Thursday, March 15, 2007

Corporate Social Responsibility
Programs Require Holistic Approach

Samantha Taylor Provides Strategy Tips

CSR is the latest acronym blazing its way through the marketing landscape, as Corporate Social Responsibility has garnered sufficient buzz among agencies and boardrooms alike. And based on the positive results that CSR programs have generated for early adopters like Starbucks and Microsoft, it is likely that other companies will come flocking to the “feel good” trend.
Samantha Taylor, the speaker at the recent CMO Club dinner in Connecticut pointed out that being “socially conscious” has proven a powerful way to address the issue of declining low trust in corporations and brands. “Socially conscious activity is a key to safeguarding a company’s reputation and at the forefront of most CEO’s agendas,” Taylor said.
According to recent research, 94% of executives expected social responsibility to have a greater impact on strategy in the next five years, and 68% agreed it would be tied to business success in the future.

“Socially conscious activity is a key to safeguarding a company’s reputation and at the forefront of most CEO’s agendas,” -- Samantha Taylor, Reputation Dynamics

However, Taylor also cautioned attendees not to rush into CSR with a fragmented approach. “Unfortunately, a lot of companies are putting philanthropy and sponsorship as separate issues and not assessing the impact of their involvement or how it relates to their brand,” she said.
Taylor, the founder and principal of New York-based Reputation Dynamics, has more than 15 years experience working with global companies and not-for-profit organizations on issues aligned with social responsibility programs. She recommended a structured approach to building a holistic CSR program, which starts with an Assessment stage and leads to a Measurement stage so there is accountability attached to the investment.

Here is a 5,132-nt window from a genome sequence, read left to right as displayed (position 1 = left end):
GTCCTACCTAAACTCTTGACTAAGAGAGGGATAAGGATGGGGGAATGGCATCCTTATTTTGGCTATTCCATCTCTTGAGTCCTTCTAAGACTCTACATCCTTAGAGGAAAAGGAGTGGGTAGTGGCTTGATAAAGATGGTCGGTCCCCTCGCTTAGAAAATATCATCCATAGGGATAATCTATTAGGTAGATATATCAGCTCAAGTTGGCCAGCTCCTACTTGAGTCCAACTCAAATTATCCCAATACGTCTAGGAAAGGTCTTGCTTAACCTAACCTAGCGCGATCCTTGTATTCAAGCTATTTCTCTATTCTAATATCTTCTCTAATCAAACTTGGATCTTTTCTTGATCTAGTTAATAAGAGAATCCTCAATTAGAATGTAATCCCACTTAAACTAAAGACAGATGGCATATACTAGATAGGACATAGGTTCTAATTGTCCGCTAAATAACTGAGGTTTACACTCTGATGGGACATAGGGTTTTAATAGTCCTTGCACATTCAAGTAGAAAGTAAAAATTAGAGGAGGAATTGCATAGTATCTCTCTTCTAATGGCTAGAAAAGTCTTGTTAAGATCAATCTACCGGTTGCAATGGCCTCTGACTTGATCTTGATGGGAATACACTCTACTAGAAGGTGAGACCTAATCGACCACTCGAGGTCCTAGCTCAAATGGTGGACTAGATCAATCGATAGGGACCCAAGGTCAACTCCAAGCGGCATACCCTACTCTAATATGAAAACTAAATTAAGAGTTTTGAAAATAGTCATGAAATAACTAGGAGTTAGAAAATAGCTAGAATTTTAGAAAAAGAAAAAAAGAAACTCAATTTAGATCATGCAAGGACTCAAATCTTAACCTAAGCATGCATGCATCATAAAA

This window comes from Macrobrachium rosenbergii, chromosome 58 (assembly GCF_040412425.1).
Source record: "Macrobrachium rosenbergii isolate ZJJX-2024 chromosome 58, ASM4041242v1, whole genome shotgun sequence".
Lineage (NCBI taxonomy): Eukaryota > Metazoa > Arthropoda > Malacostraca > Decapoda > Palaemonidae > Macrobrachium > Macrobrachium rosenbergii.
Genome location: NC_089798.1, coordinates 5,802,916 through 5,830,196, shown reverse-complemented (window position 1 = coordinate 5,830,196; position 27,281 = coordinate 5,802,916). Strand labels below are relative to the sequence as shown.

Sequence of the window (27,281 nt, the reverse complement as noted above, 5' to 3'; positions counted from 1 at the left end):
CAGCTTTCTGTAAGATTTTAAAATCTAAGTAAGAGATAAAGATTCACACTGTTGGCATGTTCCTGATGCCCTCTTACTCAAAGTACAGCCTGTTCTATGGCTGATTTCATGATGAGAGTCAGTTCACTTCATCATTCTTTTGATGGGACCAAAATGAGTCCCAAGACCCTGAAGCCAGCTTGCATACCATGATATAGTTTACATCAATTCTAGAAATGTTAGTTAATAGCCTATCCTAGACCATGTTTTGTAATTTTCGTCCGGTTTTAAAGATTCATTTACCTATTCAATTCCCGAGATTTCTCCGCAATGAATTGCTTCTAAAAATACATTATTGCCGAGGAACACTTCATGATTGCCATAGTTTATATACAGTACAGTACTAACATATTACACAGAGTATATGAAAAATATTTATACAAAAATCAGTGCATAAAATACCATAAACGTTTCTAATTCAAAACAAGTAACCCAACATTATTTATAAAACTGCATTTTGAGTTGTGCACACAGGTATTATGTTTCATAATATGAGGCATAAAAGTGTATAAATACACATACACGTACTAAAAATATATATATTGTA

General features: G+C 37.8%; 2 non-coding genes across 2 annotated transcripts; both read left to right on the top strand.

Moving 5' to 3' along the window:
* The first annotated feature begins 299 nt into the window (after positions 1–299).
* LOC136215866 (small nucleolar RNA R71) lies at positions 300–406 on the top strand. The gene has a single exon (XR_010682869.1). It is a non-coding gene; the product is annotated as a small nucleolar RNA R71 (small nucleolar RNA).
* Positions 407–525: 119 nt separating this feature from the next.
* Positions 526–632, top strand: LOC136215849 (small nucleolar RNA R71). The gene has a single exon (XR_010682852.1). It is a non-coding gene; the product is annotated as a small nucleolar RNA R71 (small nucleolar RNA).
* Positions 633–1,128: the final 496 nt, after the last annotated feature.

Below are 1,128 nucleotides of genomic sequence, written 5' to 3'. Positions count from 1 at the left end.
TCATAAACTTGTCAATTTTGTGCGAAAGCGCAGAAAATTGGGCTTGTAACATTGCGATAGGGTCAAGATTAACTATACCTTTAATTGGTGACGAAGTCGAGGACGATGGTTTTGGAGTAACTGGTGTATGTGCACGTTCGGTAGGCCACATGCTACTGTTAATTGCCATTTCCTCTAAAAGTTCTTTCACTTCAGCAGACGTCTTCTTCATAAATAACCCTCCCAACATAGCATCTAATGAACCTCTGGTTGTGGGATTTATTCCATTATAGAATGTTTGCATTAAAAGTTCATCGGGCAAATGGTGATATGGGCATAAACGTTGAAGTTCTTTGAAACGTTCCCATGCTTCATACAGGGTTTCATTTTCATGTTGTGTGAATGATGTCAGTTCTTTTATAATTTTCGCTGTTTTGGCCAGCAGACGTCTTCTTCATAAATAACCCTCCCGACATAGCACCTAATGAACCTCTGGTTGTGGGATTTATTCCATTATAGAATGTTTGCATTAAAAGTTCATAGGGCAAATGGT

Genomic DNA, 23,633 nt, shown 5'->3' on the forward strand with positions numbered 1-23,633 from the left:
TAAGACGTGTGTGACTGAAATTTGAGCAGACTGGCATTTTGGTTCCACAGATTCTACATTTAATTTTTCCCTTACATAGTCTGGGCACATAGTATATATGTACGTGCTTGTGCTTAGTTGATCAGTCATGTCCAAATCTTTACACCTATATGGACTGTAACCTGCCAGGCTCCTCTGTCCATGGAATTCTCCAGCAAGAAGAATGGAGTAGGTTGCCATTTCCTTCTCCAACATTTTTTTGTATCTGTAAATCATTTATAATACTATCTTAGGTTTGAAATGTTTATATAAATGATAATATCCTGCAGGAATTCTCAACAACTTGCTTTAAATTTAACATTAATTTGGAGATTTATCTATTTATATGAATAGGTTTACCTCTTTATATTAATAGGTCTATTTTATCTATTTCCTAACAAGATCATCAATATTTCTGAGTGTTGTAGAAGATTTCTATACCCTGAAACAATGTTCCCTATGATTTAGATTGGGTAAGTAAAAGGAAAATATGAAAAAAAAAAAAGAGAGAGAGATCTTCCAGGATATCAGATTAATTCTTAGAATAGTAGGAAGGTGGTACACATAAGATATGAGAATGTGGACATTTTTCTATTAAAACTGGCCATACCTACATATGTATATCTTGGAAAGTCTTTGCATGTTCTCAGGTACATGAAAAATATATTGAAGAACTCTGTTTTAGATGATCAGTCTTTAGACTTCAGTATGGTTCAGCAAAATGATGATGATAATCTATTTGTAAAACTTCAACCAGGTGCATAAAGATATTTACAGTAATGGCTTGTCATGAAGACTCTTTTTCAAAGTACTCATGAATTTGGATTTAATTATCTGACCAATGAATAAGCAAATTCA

“A key step in the process is polling your employees and customers, and listening to their perspective on what the causes are that are meaningful to them. For companies that really listen to their constituents, CSR programs can help build a more productive workforce as well as a more loyal customer base,” she said.
Because CSR programs are still relatively new, Taylor said that there aren’t a lot of established metrics yet for investment levels and expectations. "It is vital to assess the costs and impact of existing initiatives, develop a separate budget for social impact and incorporate into the performance measures of managers with P&L responsibility."
While it is often a struggle to get some other marketing programs budgeted, Taylor added that many CEOs often have “a secret fund” they are willing to tap into for the right cause.
Taylor stressed that it is critical that there is “alignment” with the cause a company chooses and the positioning of its brand. She highlighted nutrition, the environment and global warming as causes that are generating the most interest lately. However, she pointed to education and literacy campaigns as under-supported causes that could have a greater impact for many brands on both a global and local level.
There are several tools available to help companies find charities that match their brand positioning, and Taylor listed Charity Navigator as one of the best resources online.

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